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Footballer Death Case: 6 Found Guilty in First Judgment

Six persons, including one minor, were convicted by the Mtskheta District Court on November 13 as part of the trials in connection with the Shakarashvili Case – a chain of violent confrontations during and after a teenage birthday party in June that was followed by the death of Giorgi Shakarshvili, a 19-year-old football player. 

Fully sharing the evidence presented by the prosecution, the court found three out of six defendants guilty of organization and participation in group violence (Article 225-1,2 of the Georgian Criminal Code); one more was convicted of participation in group violence (Article 225-2), and two other suspects were found guilty of unlawful confinement and participation in group violence (Articles 225-2 and 143-3). Another trial has been scheduled for November 20 for the court to decide the respective sentences of the convicts.

The charges refer to the episodes of the crime when a small group of young men involved in the initial violent confrontation in Mtskheta allegedly mobilized several others from the capital city of Tbilisi to seek revenge, who eventually physically and verbally assaulted a group of victims in two separate attacks, illegally abducting one of them while he was trying to hide from the assailants.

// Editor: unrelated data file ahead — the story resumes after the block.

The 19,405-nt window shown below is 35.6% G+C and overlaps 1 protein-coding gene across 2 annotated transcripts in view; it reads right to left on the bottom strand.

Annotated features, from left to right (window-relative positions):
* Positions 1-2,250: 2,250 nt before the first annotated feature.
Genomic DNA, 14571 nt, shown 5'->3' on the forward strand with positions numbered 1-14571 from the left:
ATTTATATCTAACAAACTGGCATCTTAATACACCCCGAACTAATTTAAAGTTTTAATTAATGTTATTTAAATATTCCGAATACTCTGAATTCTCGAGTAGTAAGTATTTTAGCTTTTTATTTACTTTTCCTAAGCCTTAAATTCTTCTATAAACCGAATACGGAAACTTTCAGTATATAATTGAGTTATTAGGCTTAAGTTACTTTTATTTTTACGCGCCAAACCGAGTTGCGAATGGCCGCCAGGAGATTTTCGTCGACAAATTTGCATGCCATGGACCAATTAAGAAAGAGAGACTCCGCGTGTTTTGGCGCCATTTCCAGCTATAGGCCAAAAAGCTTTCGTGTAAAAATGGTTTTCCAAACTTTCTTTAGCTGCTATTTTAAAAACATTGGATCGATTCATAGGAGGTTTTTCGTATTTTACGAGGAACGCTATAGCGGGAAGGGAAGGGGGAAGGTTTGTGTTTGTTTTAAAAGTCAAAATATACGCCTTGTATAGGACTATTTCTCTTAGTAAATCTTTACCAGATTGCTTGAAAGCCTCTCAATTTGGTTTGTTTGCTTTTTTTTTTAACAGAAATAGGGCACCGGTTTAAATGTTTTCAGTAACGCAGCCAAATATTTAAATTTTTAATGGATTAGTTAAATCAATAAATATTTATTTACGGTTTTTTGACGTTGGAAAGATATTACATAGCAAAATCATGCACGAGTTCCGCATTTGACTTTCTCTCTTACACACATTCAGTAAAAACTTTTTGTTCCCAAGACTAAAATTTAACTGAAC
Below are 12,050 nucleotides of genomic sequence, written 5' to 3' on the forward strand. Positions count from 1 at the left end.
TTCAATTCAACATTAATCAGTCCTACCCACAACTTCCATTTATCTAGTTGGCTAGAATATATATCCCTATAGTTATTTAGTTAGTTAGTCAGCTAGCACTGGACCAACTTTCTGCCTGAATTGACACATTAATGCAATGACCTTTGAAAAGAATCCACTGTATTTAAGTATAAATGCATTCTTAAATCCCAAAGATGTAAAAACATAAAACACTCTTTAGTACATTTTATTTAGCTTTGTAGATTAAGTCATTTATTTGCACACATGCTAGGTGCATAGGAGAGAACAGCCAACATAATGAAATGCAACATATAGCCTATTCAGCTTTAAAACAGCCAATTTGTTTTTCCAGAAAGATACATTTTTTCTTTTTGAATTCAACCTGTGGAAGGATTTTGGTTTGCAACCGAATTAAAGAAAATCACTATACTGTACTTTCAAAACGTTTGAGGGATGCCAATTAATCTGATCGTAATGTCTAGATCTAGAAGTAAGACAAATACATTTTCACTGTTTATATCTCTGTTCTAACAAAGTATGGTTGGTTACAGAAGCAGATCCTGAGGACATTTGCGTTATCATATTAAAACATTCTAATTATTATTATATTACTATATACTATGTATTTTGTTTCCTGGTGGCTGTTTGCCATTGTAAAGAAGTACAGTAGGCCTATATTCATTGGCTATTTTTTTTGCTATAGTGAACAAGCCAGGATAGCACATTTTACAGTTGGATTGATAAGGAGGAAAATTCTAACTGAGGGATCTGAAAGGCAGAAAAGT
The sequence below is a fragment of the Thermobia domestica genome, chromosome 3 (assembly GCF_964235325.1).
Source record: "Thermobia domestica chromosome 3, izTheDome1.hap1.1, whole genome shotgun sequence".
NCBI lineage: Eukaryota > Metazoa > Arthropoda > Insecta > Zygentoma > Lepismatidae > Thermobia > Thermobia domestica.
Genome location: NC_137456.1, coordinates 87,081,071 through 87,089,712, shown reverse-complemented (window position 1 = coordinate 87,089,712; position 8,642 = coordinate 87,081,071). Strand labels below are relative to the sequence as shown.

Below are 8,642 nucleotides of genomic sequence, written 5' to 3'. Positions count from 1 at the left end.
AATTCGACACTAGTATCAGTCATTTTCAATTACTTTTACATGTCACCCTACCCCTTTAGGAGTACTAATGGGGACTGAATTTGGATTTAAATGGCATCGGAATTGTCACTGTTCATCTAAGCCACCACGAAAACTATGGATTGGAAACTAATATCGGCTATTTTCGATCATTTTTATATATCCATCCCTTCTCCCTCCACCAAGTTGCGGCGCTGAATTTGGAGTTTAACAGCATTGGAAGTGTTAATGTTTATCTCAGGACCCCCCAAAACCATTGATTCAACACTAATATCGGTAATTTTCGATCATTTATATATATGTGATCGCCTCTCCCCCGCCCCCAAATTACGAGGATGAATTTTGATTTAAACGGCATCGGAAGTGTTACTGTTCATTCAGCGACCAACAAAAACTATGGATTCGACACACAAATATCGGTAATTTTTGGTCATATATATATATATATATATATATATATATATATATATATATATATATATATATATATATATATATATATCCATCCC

This is the first court judgment as more suspects are to be tried after the police have arrested a total of 17 persons in connection with the case. Five persons were charged with premeditated murder in August.

According to the prosecutor’s version of events,  Shakarashvili – who was allegedly caught alone by 5 assailants under the bridge while attempting to flee the violence – was severely beaten and thrown into the Aragvi River, leading to his death. 

Charges against 12 other suspects included organization and participation in group violence, unlawful confinement, and group violence.

Shakarashvili’s body was found dead on June 22 in the basin of the Aragvi River, 4 days after he went missing when the birthday party in Mtskheta, some 20 km from Tbilisi, grew into verbal and physical confrontations between the two groups of people.

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This post is also available in: ქართული (Georgian) Русский (Russian)


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